Would the Garnetts, Bryants, and James’ have benefited from being on campus their rookie years instead of playing pro basketball? How about Kwame Brown? In the past 10 NBA drafts, 55 one-and-done players have been taken in the NBA Draft Lottery, which represents the top 14 picks. Ten of the first 11 picks in the 2017 NBA draft were college freshmen. “I think they should change the rule,” N.C. State coach Kevin Keatts said recently. “If you’re good enough to go play, nobody should tell you (you) shouldn’t be able to.” I certainly understand the reason for the rule at the time. NBA team talent assessment scouts wanted to reduce the accountability of recommending team general managers and owners select an 18 year old and make him the face of their franchise just 6 months after senior skip day. If they didn’t hit it just right with a Kobe Bryant, the alternative was too much to bare. And costs a few their jobs. So please shed a tear for the six figure salary guy or girl who couldn’t see that Kwame Brown had trouble catching the ball with anyone within a foot of him, or that Jonathan Bender’s knees were made of the same play-dough that my daughters play with today.

In the end, this is about fairness and a rule that was broken from the time it was implemented. Just ask the FBI and the probe they are conducting now with men’s college basketball. For a sport that is loaded with gamesmanship, unrealistic and outdated rules, and coaches who thus benefit, a rule that requires high schoolers who are adults to have to go to college or play overseas for a year is ridiculous in my opinion. The same adult who can go die in a war, yet cannot have a beer without a fake ID or a keg at his parents house when they are away.

Today as the talented musician you can run off with Kanye West at 18 years old. You may become a huge megastar, you may become the next line of one hit wonders that has a story on BET’s “Unsung” or VH1s “Where Are They Now?”. You may become the next Mark Zuckerberg and create the next social media craze that further cements human beings as the most time-wasting, post sharing mammals to ever exist. Or you may fizzle out, and end of back in your hometown watching YouTube videos. This happens everyday on this planet, however that is the cost to be the boss. Talent evaluation is critical in every business industry. Rules should not be put in place so that assessors can have excuses. An adult, albeit 18 years old, should have the opportunity to go forth and pursue their talent at the highest level if they demonstrate the aptitude and ability. This is why I’m all for the end of the one and done rule in the NBA. And I believe it will come to and end very soon. And it will be handled better now, given the advent of the G-League as a developmental option for young talent. This should have always been the case, as it is with Major League Baseball.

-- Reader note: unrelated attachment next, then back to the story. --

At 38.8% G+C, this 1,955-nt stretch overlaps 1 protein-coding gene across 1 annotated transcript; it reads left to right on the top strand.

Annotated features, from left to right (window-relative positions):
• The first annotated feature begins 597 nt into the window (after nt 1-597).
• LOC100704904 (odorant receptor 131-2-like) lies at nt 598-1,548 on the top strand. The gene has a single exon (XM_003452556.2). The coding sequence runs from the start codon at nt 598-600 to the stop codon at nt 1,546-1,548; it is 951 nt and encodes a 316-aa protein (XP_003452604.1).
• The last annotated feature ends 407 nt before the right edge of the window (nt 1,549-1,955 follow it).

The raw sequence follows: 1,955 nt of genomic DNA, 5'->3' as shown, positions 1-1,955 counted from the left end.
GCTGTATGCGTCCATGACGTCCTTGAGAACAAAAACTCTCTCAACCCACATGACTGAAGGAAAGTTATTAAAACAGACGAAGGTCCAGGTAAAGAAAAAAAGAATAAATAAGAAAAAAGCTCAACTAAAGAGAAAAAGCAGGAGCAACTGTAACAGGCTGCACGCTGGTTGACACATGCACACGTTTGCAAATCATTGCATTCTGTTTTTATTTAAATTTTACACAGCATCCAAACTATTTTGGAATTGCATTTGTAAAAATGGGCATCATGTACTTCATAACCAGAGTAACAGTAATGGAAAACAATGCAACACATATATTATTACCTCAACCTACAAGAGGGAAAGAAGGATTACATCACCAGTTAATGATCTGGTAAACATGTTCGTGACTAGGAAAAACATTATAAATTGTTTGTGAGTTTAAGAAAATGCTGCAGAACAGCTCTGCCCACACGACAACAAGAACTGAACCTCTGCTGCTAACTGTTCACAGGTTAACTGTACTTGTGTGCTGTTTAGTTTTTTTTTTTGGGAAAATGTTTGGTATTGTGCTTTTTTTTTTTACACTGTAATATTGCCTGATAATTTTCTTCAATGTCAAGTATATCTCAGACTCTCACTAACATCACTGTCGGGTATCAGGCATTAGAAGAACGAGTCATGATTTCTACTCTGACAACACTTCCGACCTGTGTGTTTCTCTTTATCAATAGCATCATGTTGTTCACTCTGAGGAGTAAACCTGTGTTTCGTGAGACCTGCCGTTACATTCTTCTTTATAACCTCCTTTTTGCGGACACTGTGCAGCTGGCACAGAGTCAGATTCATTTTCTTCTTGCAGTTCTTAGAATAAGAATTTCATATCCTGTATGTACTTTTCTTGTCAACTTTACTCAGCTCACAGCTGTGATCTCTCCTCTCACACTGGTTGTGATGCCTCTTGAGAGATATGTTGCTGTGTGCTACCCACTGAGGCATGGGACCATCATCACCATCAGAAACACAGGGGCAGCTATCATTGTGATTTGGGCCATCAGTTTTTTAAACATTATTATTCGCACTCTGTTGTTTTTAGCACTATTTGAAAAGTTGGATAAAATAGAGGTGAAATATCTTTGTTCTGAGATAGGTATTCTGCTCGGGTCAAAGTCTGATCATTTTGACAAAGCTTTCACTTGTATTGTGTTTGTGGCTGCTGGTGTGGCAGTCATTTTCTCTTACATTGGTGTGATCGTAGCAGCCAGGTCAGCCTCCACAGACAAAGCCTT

Personally I cannot wait for the day young men (and for that case young women for the WNBA) with high level basketball talent can enter the league and wow us like LeBron and Kobe did, or make us scratch our heads like Kwame and Darius Miles did. But such is life. Your mom’s meatloaf isn’t so bad. Your explanation to her of the history of brown emojis? It needs to go, along with the one and done rule.